The work week can go by at a rapid pace and leave very little time for exercising. The ideal workout routine would be to hit the gym for about an hour, but the average day is already anything from ideal. A schedule of commuting to and from work, along with any other obligations that the day may bring can lead to very little time to squeeze in a good workout. The following is a list of five creative exercises that can be done during the commute and at work.
This exercise can be done in your seat while driving or riding along as a passenger. This workout focuses on the core and will help you tone your abs during the commute.
This workout can be done by keeping track of repetitions or by time intervals. The important part of this exercise is to make sure that the abdominal muscles are contracted throughout the workout. Side twist may not give a perfect six-pack, but it will help shape and tone the core.
This workout is great because of the small amount of movement that it requires. The only item that is needed for this exercise is a hand grip. It is a workout device that's used for strengthening the forearms as well as grip.
This exercise is very simple to do in the car. It also can assist with relieving stress from a tough day.
These are great to do at a stop light or even at your desk. The benefit of this exercise is that it's fairly easy to do as well as a great way to strengthen the legs while sitting down.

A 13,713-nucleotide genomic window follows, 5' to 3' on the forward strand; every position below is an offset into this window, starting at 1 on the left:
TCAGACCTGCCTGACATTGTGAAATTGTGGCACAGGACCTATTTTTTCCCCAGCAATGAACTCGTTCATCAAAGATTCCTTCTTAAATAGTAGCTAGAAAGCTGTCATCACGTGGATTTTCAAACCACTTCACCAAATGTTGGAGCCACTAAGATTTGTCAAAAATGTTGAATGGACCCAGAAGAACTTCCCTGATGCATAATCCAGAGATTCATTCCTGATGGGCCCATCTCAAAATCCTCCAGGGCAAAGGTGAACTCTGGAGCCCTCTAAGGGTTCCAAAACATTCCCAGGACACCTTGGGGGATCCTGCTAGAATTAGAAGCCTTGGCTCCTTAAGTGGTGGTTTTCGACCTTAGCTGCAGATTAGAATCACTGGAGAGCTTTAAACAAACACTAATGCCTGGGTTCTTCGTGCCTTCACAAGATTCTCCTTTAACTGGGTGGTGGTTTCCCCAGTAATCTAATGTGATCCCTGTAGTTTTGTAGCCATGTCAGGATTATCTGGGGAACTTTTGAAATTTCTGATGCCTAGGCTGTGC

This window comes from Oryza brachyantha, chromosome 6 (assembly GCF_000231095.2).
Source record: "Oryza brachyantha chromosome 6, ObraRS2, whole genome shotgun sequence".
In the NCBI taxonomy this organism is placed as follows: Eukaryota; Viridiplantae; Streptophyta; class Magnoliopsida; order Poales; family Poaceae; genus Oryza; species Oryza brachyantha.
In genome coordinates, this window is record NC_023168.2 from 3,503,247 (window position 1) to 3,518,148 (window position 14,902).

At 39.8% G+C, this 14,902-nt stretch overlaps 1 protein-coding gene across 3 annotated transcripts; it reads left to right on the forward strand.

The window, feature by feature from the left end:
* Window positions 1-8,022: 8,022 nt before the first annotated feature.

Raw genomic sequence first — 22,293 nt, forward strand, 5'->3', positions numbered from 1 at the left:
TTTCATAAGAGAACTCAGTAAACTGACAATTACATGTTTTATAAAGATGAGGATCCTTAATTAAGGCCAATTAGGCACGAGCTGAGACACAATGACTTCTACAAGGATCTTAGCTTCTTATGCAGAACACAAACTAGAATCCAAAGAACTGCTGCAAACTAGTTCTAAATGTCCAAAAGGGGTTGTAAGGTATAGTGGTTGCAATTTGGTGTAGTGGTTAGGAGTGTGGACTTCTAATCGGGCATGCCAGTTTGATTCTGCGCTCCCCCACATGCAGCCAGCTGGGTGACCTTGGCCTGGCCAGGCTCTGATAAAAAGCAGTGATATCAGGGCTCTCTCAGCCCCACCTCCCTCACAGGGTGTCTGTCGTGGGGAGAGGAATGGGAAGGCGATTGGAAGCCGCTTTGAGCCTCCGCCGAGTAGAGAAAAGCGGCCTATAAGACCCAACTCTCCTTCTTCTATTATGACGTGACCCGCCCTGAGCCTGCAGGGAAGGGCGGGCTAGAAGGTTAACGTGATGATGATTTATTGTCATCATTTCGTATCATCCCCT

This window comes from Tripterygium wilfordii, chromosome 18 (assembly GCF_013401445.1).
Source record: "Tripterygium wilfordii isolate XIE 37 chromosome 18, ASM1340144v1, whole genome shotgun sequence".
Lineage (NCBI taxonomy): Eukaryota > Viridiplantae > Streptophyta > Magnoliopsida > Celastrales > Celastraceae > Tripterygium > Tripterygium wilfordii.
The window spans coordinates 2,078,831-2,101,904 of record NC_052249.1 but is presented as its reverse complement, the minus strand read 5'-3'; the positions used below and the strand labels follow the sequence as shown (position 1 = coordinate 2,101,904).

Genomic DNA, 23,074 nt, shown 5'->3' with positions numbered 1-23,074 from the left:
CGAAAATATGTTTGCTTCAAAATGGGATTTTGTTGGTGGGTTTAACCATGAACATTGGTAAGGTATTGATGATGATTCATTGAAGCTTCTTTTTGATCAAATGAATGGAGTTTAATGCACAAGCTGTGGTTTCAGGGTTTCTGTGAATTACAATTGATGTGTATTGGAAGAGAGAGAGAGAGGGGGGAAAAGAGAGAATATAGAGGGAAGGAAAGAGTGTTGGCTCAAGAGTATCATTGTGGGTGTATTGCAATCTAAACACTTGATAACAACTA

This workout can be done for any time increment, long or short. It can also be turned into an isometric (static) exercise by raising the calves and holding them for a minimum of thirty seconds.
A full bicep curl would be tough to do in any car because of the space that is needed for this workout. A little modification will be needed in order to perform this exercise in the car. Short bicep curls require a lightweight, rubber dumbbell; a 5 pound or 10 pound dumbbell would be sufficient.
This exercise can be done for ten repetitions on each arm. The range of motion at which the curl can be done will vary with the size of the car. The bicep muscle can also be tightened with the weight held outward for an isometric exercise if space is limited.
Hopefully this is a valid option as opposed to driving to work for anyone living close to work. A five mile commute will take around thirty minutes on a bicycle, which will equal about an hour of aerobic exercise. If one travels to and from work, it's thirty minutes over the suggested amount of exercise that is recommended per day. Walking is also a great idea, but hard to do since most people tend to live further than walking distance from their job. Those who cannot take advantage of walking or cycling to work can also try to find time to do some exercising during their lunch break. A brisk walk during a portion of an hour lunch break can be beneficial and help burn some extra calories.
These exercises are not meant to supplement a full workout; instead they are intended to create motion for people who are sedentary during their work day. Please keep safety in mind when it comes to driving and exercising, and don't do anything that might put you and others in danger while behind the wheel.